In April of 2021, nearly four million Americans quit their job in search of better opportunities. Part of this was a search for better pay in the economic downturn, but part of it was in response to the conversations about returning to work full time in the office. In some cases, workers have left jobs and taken a pay decrease to continue to work from home at other places of employment, citing commutes and flexibility as the reasons they want to stay home. These trends are supported by a recent FlexJobs survey, which stated, “65% of respondents report wanting to be full-time remote employees post-pandemic, and 31% want a hybrid remote work environment—that’s 96% who desire some form of remote work.”
More than a quarter of those surveyed said they would be willing to take a pay cut to continue working remotely. It is easy to understand why this is a trend in the mind of job seekers. The opportunity to work from home allows employees to improve their work-life balance, especially if there is a focus from their employers for their health and wellness. This is especially true for parents during the pandemic.
Though the pandemic was a challenge for working parents, shown to be higher in women than in men, the ability to work from home also allowed flexibility to accommodate care responsibilities and balance it out. The ability for flexible scheduling and compressed workweeks, driven by working from home opportunities, is even more important for parents. During the pandemic, according to CNN, “60% of employers said they’re letting parents adjust their schedules, with 22% saying they’re letting parents temporarily shift to part-time status if needed. Meanwhile, another 37% are letting parents choose when they do those parts of their job that don’t need to be done at a particular time or place, to better accommodate their caregiving responsibilities during the day.”
Before the pandemic, remote work was the minority in the United States, with less than 6% of employees reporting working from home opportunities. This difference is staggering compared to the number seen today, and the prevalence with which it is talked about as a necessity. The pandemic has shown that while working from home was a necessary switch necessary to maintain the health and safety of workers, it has proven to be a viable option for the future.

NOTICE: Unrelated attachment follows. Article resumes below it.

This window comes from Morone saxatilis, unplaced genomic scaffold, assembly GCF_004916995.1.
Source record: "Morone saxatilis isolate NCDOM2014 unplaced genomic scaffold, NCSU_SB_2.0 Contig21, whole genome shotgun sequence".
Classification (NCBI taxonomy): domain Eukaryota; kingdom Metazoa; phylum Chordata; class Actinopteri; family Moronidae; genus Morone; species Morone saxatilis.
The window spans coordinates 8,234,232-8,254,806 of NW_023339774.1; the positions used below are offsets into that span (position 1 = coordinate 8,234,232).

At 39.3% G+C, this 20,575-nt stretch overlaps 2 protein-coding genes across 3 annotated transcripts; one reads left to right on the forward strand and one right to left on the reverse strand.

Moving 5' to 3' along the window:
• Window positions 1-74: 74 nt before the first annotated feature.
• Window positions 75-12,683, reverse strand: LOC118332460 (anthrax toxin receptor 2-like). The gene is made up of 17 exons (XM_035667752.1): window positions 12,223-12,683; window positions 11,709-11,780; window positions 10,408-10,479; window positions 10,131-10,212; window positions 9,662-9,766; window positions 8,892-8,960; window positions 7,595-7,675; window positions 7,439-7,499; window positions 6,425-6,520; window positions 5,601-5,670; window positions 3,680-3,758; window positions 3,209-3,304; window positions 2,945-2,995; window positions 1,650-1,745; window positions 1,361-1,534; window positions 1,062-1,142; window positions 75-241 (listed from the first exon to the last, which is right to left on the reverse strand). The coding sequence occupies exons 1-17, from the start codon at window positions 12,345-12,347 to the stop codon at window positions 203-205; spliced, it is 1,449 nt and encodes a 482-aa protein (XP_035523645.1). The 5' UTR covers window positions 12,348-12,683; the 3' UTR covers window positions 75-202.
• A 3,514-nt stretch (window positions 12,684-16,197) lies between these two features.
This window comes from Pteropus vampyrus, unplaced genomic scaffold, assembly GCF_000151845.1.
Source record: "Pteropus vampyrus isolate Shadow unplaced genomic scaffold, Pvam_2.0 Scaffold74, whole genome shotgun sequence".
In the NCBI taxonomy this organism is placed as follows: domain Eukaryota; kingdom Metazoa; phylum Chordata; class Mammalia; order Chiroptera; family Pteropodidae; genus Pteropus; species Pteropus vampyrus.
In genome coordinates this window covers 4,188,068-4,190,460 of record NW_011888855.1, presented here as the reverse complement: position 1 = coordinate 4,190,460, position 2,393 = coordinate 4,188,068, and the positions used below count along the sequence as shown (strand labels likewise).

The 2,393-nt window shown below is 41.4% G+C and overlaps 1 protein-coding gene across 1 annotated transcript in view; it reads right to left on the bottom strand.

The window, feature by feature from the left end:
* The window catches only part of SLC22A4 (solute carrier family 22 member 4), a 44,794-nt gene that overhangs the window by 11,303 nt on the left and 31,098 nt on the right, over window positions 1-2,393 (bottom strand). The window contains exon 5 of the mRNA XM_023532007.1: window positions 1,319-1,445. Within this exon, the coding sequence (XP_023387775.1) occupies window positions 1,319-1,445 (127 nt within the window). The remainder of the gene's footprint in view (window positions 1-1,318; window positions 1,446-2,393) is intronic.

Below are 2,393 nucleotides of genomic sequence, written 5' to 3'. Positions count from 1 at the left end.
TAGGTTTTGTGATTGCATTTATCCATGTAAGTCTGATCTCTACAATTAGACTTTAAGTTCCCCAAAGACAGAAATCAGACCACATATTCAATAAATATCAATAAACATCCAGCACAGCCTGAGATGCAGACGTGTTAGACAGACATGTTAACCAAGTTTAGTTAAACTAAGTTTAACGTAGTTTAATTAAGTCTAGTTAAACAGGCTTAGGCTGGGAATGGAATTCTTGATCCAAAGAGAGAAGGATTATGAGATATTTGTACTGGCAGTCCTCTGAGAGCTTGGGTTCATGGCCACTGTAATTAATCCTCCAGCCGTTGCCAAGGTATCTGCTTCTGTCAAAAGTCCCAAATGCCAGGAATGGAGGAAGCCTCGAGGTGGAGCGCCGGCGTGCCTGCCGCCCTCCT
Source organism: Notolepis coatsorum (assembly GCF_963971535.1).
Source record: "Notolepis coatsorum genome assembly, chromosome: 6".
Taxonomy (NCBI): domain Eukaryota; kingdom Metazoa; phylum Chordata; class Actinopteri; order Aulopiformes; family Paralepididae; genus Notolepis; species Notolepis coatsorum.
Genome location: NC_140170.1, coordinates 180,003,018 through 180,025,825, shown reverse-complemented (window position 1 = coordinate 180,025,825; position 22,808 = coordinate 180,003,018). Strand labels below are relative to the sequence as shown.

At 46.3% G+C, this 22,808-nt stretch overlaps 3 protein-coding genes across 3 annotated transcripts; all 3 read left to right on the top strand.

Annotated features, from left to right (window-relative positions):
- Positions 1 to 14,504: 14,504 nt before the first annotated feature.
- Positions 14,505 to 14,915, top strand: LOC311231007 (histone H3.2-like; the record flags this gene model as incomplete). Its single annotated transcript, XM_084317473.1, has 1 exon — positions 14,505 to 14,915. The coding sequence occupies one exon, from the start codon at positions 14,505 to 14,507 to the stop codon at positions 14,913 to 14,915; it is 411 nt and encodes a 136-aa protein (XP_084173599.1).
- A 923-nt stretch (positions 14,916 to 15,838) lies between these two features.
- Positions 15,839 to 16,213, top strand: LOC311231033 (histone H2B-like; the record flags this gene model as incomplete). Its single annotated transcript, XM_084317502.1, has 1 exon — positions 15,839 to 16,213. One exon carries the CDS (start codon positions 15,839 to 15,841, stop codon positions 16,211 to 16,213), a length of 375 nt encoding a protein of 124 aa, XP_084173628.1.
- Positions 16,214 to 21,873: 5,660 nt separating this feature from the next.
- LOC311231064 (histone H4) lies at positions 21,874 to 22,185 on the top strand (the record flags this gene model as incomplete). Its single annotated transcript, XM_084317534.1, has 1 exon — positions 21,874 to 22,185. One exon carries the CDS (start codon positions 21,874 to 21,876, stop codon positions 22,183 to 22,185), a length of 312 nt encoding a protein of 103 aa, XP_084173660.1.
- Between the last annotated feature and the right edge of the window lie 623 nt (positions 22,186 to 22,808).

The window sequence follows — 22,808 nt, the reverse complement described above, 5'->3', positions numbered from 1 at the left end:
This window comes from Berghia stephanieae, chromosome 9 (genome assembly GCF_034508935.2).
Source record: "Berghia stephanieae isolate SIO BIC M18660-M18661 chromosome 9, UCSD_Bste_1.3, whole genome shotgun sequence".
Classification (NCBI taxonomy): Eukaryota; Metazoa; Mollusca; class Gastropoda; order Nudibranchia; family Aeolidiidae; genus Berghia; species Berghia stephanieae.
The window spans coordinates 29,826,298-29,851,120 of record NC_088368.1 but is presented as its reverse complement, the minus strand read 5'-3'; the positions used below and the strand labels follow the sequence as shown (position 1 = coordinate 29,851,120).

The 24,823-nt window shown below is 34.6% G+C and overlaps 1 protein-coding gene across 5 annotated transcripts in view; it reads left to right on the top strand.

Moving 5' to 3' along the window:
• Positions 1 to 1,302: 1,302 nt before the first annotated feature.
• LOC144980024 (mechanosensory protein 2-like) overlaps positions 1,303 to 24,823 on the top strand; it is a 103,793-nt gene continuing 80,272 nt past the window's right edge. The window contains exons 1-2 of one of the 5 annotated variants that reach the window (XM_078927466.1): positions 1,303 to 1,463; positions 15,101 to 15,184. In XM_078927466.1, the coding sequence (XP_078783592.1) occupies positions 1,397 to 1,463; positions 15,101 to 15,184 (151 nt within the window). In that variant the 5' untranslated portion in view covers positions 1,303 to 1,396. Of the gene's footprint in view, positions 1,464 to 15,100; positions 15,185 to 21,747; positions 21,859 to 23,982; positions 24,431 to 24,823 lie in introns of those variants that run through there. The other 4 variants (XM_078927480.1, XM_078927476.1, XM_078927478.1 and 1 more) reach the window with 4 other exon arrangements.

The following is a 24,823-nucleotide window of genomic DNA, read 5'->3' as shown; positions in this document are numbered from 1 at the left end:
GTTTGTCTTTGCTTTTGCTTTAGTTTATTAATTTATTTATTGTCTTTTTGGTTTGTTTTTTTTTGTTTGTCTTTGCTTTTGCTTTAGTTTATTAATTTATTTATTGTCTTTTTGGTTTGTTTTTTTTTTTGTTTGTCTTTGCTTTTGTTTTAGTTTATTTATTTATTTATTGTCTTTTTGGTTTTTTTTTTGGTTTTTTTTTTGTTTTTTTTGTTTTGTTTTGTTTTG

When we look at productivity, it is not enough to say that it has stayed the same or gone up because there is also the necessary conversation of what a lack of on-premises work costs a company. Workplace distractions cost businesses $600 billion a year, so working from home is a useful mechanism for reducing these expenses. Additionally, as employees are looking to leave to find remote work, this costs companies more money as losing valued employees and replacing them costs a significant amount of money. These are the costs of maintaining on-premises operations as the job market swings towards remote work. When the primary fight against remote work is productivity, studies have shown that: “Among performance-based remote work statistics in 2020, 94% of surveyed employers report that company productivity has been the same (67%) or higher (27%) since employees started working from home during the pandemic.”
Not only are employees more productive, with fewer distractions at home, but they are more satisfied with their jobs. At home, employees can do their work with fewer interruptions and more time to focus, in a quieter, more comfortable work environment free from office politics. Overall, this is leading to better mental health among workers and less burnout. Having access to flexible work allows employees to focus on their mental health, with surveys reporting higher mental health satisfaction than those who do not have flexible working options.
In addition to increased productivity and job satisfaction leading to increased employee retention, employers also have the opportunity to seek smaller office spaces, which will reduce overhead. According to VOX, “Some 72 percent of companies are anticipating modest office space reductions. Instead of drastically downsizing, companies are altering their floor plans to have fewer dedicated desks and more shared space for people to work together when they’re in the office.”
Offering remote work removes the geographic limitation that bars anyone who lives too far from a prospective employer to work with them. Being able to recruit from an increased selection of diverse talent in different parts of the country makes it easier for employers to recruit and retain talented employees. Removing geographic limitations also means that any event that would cause an employee to move would not mean that they have to leave the company, instead, they would just be doing the same work in a different place. Working remotely has many benefits for both the employer and the employee. These benefits are why we see increased interest levels from job seekers and the increase in jobs offering remote work. Just take Zillow, for instance. It is currently difficult to hire because people want remote work, so Zillow offered it. Nearly 56,000 people applied to the available jobs from Zillow. Dan Spaulding, Zillow’s chief people officer, told Recode in response to this, “If we weren’t doing this, I think it would be tremendously difficult to fill our positions right now. We are doing this, and it is still difficult — but I think we found an edge.”